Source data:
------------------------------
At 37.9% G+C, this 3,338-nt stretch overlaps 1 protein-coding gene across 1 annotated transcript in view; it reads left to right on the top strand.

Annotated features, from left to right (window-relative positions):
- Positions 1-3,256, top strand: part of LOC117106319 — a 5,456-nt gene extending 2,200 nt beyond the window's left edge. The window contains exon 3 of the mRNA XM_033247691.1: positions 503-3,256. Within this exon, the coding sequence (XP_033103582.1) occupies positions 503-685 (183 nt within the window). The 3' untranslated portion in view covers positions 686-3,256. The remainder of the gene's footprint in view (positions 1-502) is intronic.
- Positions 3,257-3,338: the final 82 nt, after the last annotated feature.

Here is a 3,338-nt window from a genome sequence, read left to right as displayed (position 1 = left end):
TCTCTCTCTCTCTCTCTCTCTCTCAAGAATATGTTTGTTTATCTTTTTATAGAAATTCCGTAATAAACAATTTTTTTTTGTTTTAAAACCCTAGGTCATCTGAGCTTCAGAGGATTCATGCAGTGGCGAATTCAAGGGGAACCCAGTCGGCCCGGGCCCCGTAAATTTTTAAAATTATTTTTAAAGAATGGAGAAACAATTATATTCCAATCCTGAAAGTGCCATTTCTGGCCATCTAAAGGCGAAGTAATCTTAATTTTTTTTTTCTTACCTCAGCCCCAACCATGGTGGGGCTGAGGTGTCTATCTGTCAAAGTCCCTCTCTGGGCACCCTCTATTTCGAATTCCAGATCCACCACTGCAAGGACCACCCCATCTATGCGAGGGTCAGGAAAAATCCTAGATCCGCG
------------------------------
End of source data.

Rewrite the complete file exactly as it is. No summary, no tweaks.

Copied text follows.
At 37.9% G+C, this 3,338-nt stretch overlaps 1 protein-coding gene across 1 annotated transcript in view; it reads left to right on the top strand.

Annotated features, from left to right (window-relative positions):
- Positions 1-3,256, top strand: part of LOC117106319 — a 5,456-nt gene extending 2,200 nt beyond the window's left edge. The window contains exon 3 of the mRNA XM_033247691.1: positions 503-3,256. Within this exon, the coding sequence (XP_033103582.1) occupies positions 503-685 (183 nt within the window). The 3' untranslated portion in view covers positions 686-3,256. The remainder of the gene's footprint in view (positions 1-502) is intronic.
- Positions 3,257-3,338: the final 82 nt, after the last annotated feature.

Here is a 3,338-nt window from a genome sequence, read left to right as displayed (position 1 = left end):
TCTCTCTCTCTCTCTCTCTCTCTCAAGAATATGTTTGTTTATCTTTTTATAGAAATTCCGTAATAAACAATTTTTTTTTGTTTTAAAACCCTAGGTCATCTGAGCTTCAGAGGATTCATGCAGTGGCGAATTCAAGGGGAACCCAGTCGGCCCGGGCCCCGTAAATTTTTAAAATTATTTTTAAAGAATGGAGAAACAATTATATTCCAATCCTGAAAGTGCCATTTCTGGCCATCTAAAGGCGAAGTAATCTTAATTTTTTTTTTCTTACCTCAGCCCCAACCATGGTGGGGCTGAGGTGTCTATCTGTCAAAGTCCCTCTCTGGGCACCCTCTATTTCGAATTCCAGATCCACCACTGCAAGGACCACCCCATCTATGCGAGGGTCAGGAAAAATCCTAGATCCGCG